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A dormant potential backlash over automation

Illustration: Aïda Amer/Axios

Domestically, automation is often viewed with trepidation for its potential to kill jobs and bring on social unrest. But when you are talking tech competition among nations, political leaders suddenly become nationalists. Right now, the latter is the commanding position.

What's going on: Trump has made a policy cornerstone out of his trade war with China, elevating the automation-breeds-competitiveness argument. Companies could be propelled toward faster automation and accelerate a coming topsy-turvy future of work.

Why it matters: This could set up Western countries for a massive popular backlash.

  • If huge numbers of jobs are lost in the coming decade or two, everybody could be caught by surprise, says Vivek Wadhwa, a Carnegie Mellon University professor.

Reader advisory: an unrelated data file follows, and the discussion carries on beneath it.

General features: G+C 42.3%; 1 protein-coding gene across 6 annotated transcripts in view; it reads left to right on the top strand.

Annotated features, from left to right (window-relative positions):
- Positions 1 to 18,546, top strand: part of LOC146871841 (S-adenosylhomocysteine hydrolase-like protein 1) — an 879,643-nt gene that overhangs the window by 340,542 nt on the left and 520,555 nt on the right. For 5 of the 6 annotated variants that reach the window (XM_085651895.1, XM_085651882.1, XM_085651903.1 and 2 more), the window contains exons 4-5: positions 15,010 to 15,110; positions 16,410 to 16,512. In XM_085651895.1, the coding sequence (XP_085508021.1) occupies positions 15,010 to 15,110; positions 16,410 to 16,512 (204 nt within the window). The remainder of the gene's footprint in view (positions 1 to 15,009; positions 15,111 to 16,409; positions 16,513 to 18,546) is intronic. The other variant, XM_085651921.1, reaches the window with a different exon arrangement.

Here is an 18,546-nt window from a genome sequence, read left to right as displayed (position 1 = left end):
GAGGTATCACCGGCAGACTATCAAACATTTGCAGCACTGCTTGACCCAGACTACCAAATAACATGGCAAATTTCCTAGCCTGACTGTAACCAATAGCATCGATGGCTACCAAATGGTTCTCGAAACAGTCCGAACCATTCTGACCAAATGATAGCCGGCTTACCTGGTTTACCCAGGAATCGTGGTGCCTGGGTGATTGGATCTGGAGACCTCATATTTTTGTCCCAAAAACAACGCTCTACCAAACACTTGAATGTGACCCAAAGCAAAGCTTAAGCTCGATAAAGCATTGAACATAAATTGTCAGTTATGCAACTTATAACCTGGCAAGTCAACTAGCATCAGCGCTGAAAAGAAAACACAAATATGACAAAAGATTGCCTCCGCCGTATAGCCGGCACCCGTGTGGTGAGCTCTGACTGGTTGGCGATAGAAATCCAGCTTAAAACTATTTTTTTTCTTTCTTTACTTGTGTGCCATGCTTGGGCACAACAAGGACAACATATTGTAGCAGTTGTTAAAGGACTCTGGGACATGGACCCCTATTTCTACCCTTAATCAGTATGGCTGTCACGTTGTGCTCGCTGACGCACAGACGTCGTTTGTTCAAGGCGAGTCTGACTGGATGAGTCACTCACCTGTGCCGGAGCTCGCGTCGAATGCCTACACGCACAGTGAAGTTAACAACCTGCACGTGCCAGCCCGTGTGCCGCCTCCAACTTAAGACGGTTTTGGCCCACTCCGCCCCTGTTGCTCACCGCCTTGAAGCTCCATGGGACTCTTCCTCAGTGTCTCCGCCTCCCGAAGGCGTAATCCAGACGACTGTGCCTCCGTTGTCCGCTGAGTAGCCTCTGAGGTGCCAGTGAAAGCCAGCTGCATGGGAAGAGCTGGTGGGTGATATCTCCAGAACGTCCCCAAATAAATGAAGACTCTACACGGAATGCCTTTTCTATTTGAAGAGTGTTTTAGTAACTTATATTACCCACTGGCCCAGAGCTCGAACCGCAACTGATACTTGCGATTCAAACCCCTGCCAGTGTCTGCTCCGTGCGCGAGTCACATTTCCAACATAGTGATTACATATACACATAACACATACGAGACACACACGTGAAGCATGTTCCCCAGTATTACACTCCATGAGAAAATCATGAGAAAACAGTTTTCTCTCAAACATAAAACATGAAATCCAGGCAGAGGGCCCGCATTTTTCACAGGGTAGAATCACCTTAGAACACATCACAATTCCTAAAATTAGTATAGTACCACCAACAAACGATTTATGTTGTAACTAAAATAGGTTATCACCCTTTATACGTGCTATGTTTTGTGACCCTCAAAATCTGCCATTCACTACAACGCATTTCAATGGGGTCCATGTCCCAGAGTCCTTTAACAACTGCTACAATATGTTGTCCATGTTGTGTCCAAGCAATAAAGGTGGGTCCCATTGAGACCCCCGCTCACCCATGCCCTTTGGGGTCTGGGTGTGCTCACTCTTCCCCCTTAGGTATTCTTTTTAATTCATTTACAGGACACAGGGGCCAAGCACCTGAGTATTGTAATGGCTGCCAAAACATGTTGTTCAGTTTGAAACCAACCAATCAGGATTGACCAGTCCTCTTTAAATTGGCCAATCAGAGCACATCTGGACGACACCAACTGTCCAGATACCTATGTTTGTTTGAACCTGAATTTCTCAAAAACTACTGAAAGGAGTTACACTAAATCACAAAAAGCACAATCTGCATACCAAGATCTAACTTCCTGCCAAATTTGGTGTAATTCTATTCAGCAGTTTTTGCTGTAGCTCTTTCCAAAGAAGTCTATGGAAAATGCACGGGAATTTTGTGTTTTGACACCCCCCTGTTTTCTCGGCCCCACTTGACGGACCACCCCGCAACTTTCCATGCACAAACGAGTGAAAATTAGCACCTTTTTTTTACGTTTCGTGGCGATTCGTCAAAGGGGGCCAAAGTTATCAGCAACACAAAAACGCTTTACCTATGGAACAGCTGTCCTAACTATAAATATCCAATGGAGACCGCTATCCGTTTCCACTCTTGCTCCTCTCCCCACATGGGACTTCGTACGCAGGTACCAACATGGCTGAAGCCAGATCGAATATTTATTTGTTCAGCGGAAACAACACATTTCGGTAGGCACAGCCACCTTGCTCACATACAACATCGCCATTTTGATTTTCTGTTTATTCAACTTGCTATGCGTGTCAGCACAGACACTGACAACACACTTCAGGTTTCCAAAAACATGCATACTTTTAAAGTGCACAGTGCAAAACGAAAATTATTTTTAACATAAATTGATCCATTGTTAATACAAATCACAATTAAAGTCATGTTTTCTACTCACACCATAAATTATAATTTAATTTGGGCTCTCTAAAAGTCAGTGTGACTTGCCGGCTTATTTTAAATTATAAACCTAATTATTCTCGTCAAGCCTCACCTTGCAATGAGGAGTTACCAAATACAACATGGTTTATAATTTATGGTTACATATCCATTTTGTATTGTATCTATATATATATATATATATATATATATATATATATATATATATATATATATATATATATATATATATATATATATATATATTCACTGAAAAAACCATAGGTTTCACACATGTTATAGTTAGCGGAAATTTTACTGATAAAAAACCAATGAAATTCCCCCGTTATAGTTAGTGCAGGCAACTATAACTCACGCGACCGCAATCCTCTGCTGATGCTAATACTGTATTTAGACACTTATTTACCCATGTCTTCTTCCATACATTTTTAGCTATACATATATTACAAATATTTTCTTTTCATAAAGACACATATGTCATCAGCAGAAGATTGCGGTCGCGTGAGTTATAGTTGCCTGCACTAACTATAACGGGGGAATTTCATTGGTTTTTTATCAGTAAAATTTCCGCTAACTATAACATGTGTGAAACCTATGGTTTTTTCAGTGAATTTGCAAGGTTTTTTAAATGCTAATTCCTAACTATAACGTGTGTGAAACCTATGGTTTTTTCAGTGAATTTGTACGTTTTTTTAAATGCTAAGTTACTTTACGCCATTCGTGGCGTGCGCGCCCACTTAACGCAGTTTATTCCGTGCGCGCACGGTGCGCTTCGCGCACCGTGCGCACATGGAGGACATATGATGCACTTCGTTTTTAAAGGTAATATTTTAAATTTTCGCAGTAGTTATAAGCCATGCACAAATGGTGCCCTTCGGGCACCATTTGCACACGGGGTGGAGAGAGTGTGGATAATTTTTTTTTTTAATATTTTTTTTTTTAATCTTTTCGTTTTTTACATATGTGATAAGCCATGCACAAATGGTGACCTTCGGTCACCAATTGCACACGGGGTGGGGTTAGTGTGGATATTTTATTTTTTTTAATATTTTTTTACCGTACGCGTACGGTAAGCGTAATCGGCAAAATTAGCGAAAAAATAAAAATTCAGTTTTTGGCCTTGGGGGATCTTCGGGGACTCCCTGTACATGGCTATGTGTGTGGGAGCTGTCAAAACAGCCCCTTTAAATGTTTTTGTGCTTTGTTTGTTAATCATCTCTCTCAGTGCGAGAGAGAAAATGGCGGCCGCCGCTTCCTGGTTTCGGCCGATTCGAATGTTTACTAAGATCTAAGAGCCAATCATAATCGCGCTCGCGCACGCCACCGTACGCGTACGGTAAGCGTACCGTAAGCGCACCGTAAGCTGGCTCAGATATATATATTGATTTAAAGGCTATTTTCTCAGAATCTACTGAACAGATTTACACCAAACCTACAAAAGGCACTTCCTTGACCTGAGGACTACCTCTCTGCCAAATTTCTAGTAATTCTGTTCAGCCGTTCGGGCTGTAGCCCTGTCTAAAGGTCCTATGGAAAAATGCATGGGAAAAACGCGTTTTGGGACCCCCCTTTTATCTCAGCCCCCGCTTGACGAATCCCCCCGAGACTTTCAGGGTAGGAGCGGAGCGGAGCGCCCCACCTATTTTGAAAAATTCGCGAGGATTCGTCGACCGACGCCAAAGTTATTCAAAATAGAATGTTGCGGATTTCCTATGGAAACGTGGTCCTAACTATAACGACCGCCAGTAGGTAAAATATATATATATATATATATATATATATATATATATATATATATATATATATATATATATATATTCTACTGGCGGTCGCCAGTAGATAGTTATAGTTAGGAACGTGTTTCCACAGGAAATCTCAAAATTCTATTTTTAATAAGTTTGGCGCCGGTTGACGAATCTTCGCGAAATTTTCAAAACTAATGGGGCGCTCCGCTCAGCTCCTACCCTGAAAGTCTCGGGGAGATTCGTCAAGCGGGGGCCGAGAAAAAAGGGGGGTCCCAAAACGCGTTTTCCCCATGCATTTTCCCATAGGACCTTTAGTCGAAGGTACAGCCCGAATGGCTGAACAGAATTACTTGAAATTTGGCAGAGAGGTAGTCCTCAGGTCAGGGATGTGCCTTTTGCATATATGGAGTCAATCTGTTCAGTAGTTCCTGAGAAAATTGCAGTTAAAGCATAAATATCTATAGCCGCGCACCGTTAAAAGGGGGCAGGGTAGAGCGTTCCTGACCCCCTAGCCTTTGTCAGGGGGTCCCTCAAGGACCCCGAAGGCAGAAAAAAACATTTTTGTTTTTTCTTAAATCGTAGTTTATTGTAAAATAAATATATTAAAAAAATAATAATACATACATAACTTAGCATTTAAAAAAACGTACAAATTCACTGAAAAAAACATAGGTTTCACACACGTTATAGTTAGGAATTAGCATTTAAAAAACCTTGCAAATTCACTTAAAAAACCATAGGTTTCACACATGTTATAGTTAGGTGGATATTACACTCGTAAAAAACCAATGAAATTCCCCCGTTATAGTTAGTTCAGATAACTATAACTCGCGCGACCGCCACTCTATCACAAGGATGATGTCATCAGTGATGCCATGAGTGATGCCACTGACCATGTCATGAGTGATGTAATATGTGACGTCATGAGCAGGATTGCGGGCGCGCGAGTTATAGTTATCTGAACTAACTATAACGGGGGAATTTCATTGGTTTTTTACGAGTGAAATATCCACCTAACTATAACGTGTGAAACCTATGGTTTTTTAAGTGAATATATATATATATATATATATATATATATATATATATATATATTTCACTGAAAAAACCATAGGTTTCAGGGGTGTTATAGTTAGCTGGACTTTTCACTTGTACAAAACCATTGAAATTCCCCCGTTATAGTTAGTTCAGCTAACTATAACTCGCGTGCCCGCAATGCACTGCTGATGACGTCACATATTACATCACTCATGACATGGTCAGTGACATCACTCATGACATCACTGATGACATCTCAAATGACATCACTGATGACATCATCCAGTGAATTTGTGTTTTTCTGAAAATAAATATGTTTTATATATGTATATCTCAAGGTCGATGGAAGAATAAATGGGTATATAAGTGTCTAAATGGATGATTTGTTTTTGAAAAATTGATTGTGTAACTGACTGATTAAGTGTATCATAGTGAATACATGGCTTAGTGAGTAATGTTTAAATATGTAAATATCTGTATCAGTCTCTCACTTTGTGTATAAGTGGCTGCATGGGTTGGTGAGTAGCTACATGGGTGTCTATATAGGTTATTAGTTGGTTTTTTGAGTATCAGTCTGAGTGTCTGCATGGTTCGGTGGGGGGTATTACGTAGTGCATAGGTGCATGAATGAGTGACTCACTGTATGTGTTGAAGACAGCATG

• "The backlash will be so great that political leaders will have to resort to populism; they will make every excuse in the book and blame whoever they can," Wadhwa tells Axios.

The other side: Pro-automation experts argue that domestic fears are holding the U.S. back from much-needed competitive moves.

  • They welcome the renewed focus on China.
  • "If we don't automate faster and better, we're going to lose global marketshare and competitiveness," says Robert Atkinson, founder of the Information Technology and Innovation Foundation, a D.C. think tank.
  • "If we don't raise productivity up to 2.5 or 3% we're really going to be in a crisis," Atkinson tells Axios.

Go deeper: The future began four decades ago